Global Accessibility Awareness Day: Our Approach to Accessibility Over the Years

Man peeking with one eye from under a blindfold.

This Thursday marks the sixth annual Global Accessibility Awareness Day and we, at Digital Services Georgia, are ready to celebrate! For well over a decade, we’ve made accessibility a priority on the GeorgiaGov platform.

In 2016 we were honored to receive an award from the National Association of State Chief Information Officers (NASCIO). The award recognized our Accessible Platform Initiative. In a relatively short amount of time, we took our platform through a major overhaul to fix accessibility issues in some of the code, colors, and fonts. It was a major effort and we’re excited for the positive impact the initiative has brought to Georgians.

But the recent initiative isn’t where we started, and it’s definitely not where we end.

Our Journey Through Accessible Upgrades

From the beginning, we’ve strived for accessible websites. We built the GeorgiaGov platform to comply with federal Section 508 standards for technical accessibility. Through the AccessGA initiative, we’ve continually updated our platform to meet and exceed the latest accessibility requirements.

We want everyone to have access to Georgia’s government websites, and we sure haven’t been quiet about it. We frequently blog about accessibility, and in 2014 we even hosted a GOVTalks conference entirely focused on accessible web practices.

In 2014 we announced our partnership with Georgia Tech’s AMAC Accessibility Solutions and started the Accessible Platform Initiative that concluded in early 2016.We made several improvements to our platform code and colors. And of course accessibility is a key requirement for all of our new development. Anytime we build a new feature or functionality, we test thoroughly for accessibility to make sure that it benefits all users.

Now that we have a Section 508 and WCAG2.0 AA compliant platform, we’ve focused our efforts on training state agency content managers. For those who can’t make it to our trainings or who’d like a second pair of “eyes,” we’ve provided an accessibility checker right in the site editor. When editors prepare a new or updated page, they can click a single button to see where the content might have accessibility issues and how they can fix it. We recognize that an accessible platform isn’t enough; We also need accessible content.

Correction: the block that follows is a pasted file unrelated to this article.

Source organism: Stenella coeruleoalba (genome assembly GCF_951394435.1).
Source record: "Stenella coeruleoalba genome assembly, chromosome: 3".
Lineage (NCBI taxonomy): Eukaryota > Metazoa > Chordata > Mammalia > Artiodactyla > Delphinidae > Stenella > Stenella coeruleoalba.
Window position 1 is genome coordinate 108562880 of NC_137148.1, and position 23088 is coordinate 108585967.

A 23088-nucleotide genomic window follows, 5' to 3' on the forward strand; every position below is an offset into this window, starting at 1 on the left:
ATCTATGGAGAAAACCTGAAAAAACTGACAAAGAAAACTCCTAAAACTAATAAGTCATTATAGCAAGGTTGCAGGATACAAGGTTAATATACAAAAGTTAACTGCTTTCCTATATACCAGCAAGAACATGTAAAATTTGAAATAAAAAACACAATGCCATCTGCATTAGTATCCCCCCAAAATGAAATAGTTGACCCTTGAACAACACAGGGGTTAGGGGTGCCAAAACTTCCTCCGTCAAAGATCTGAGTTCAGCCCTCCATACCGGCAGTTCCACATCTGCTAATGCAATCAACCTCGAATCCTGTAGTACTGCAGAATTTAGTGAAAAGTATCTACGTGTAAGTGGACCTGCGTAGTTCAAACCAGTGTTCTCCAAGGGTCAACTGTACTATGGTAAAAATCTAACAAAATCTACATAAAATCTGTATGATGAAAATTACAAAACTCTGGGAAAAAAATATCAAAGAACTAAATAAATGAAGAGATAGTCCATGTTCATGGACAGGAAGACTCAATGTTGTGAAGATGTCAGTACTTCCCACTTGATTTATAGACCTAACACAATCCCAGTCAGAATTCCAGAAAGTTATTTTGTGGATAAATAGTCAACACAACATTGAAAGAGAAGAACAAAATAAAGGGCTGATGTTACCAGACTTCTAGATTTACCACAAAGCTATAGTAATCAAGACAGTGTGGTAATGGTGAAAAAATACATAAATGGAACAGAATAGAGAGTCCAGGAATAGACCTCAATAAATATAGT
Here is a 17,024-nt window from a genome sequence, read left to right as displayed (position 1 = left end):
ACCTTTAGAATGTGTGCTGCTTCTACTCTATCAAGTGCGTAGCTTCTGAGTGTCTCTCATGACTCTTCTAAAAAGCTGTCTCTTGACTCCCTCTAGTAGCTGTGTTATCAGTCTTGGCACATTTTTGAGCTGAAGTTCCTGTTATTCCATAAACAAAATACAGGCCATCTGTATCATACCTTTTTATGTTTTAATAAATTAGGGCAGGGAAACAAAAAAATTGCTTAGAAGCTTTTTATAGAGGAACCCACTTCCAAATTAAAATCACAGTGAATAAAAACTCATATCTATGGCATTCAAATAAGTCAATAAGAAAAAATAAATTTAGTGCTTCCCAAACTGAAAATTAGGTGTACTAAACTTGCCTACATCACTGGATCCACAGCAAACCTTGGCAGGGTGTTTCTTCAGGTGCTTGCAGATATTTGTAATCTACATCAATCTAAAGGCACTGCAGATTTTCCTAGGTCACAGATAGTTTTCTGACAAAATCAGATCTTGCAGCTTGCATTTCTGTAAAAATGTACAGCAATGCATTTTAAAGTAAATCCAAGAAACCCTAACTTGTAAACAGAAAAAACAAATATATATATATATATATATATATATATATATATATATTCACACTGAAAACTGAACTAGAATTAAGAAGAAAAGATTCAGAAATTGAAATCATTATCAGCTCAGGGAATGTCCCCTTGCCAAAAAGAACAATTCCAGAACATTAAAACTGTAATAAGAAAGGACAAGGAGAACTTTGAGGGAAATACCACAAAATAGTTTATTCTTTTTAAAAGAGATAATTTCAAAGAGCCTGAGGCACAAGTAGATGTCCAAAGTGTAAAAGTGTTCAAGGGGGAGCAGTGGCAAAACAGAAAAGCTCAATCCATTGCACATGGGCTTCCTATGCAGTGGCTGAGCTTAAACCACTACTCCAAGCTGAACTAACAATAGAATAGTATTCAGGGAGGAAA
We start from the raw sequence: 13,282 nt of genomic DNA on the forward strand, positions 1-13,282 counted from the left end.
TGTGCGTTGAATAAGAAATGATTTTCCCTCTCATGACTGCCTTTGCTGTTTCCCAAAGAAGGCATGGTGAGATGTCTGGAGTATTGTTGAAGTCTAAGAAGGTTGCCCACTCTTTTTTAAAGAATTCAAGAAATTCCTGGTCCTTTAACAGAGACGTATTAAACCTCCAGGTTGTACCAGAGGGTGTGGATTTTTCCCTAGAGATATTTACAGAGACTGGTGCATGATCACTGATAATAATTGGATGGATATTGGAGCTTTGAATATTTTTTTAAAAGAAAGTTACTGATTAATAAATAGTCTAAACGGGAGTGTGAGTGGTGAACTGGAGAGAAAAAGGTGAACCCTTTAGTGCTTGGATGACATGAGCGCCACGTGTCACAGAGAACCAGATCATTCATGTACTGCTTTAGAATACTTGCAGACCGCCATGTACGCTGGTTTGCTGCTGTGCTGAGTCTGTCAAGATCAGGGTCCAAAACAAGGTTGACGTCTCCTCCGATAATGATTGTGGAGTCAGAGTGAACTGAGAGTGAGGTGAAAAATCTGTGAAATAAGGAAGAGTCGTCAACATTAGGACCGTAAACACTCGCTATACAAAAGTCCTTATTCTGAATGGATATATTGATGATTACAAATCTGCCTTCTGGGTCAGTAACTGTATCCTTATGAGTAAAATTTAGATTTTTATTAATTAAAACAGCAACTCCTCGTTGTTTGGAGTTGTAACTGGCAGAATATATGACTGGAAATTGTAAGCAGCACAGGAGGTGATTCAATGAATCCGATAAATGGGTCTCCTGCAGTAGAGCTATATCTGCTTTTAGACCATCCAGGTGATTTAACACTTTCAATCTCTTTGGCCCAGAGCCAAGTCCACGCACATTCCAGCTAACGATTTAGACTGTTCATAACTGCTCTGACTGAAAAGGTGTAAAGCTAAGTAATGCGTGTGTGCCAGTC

Our latest endeavor, conversational interfaces, allows citizens to consume and interact with state information without having to rely on screen readers. Always with the user in mind, we plan to bring state government information to users in a hands-free, natural way.

Why Should We Care So Much?

Imagine going to the grocery store blindfolded. For a lot of us, it would be tricky to get around, but if we know the store well, we could probably figure it out.

Now imagine shopping blindfolded in a store you don’t know while relying on an incapable guide. All you want is salad dressing. But your guide introduces you to the store every time you ask a question, provides either too much or too little information at every stop, and doesn’t organize any of it in a way that you can understand.

And here’s where you leave the store and decide that you’ve always preferred your salads dry anyway.

That’s one example of what it might be like for someone using a screen reader to navigate through an inaccessible website. It’s frustrating and it limits your access to basic, needed information.

Serving a Growing Population

Metaphors aside, we make our websites accessible because we know that hundreds of thousands of Georgians need them to be!

Almost 9% of Georgia residents under the age of 65 have some form of disability, and the percentage only increases when you look at older groups. This is often the population that benefits most from online services and information … but only when they can access it.

At some point, all of us benefit from web accessibility, whether that’s with a screen reader, with text that stands out from the background, or even with simple language. We have always recognized that by making our websites accessible for people with disabilities, we’re making them better for everyone.

For years, we have led the way for accessible websites in the public sector, and we have no intention of slowing down.

Happy Accessibility Awareness Day!

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